Frost Cracks in Trees

Frost cracks are vertical cracks in a tree that are caused by temperature changes. They occur during winter when the daytime sun warms the bark causing tissue expansion. Later, when the sun goes down and the temperature drops quickly, the outer layer cools and contracts faster than other portions. This expansion and contraction results in vertical cracking. Cracks can be several feet long and a few inches wide.

Imagine being outside and exposed to cold temperatures all winter. Sure, trees are adapted to outdoor living. However, they are not always well suited to being alone in the open. Exposure to winter weather and changing temperatures can be particularly problematic for trees that are planted outside their hardiness zone. Young trees are also more susceptible to winter injuries.

In fact, when it comes to frost cracks, they usually occur on trees with a thin bark, especially young trees. Further, when a tree’s stem is fully exposed to the southern or south western winter sun, it is more vulnerable. Usually this side of the bark warms the fastest so damage is commonly seen on the south or southwestern side.

Preventing Frost Cracks

Tree selection is the first step. To avoid frost cracks, and many other problems, select trees that are hardy to your zone. Be sure to consider the species if you plant in unprotected areas. Trees including sycamore, ash, beech, maple, tulip tree, apple, crabapple and cherry are more susceptible. Additionally, plant young trees in spots that are protected by other trees or structures.

If you have a thin bark tree in an exposed area, wrap the stem during the winter months with a tree wrap or tree guard product. The goal is not to keep the tree warm. Rather, you are protecting the stem from intense sun exposure, followed by freezing nighttime temperatures. Be sure to remove wraps in late winter or early spring as temperatures begin to warm. Keep in mind that you should only have to wrap a tree while it is young. As it matures and develops a thicker bark, it will be less susceptible to frost cracks.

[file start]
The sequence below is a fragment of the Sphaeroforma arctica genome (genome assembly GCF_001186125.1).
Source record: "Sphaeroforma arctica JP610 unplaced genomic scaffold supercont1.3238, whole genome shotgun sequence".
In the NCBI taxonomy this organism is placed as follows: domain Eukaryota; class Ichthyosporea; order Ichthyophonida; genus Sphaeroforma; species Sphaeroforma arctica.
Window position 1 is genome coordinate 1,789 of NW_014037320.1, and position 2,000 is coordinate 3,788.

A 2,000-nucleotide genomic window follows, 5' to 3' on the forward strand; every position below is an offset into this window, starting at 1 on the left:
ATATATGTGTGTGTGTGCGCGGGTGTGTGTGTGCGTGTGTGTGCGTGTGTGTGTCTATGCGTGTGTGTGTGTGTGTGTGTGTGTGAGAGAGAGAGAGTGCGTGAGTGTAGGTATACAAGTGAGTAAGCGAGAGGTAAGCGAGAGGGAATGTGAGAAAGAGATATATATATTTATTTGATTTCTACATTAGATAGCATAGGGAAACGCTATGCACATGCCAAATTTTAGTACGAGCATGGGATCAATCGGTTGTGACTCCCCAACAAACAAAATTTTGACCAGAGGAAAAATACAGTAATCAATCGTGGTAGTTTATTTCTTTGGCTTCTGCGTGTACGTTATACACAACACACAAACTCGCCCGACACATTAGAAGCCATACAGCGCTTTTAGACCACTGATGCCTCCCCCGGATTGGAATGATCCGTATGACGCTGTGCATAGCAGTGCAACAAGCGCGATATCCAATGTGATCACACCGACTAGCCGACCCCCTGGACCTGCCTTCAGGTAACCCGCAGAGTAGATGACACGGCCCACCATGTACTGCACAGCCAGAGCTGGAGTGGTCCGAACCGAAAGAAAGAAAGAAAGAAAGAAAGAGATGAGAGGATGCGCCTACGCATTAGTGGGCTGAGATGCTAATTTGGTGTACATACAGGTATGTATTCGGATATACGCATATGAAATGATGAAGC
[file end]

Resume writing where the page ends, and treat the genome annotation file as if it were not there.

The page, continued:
What if my Tree has a Crack

Unfortunately, frost cracks are permanent. They cannot be repaired. However, a tree can live with a frost crack.  That doesn’t mean, however, that you should ignore them.

Frost cracks can expose wood tissue to infection by decay organisms. They also serve as an entry point for destructive insects called tree borers. As such, it’s a good idea to have them routinely inspected. Identifying any concerns early can help prevent development of serious diseases or insect infestation.

Though they may never fully seal up, the tree may attempt to form a callus along the crack over time. Subsequent temperature changes can cause the wound to reopen.

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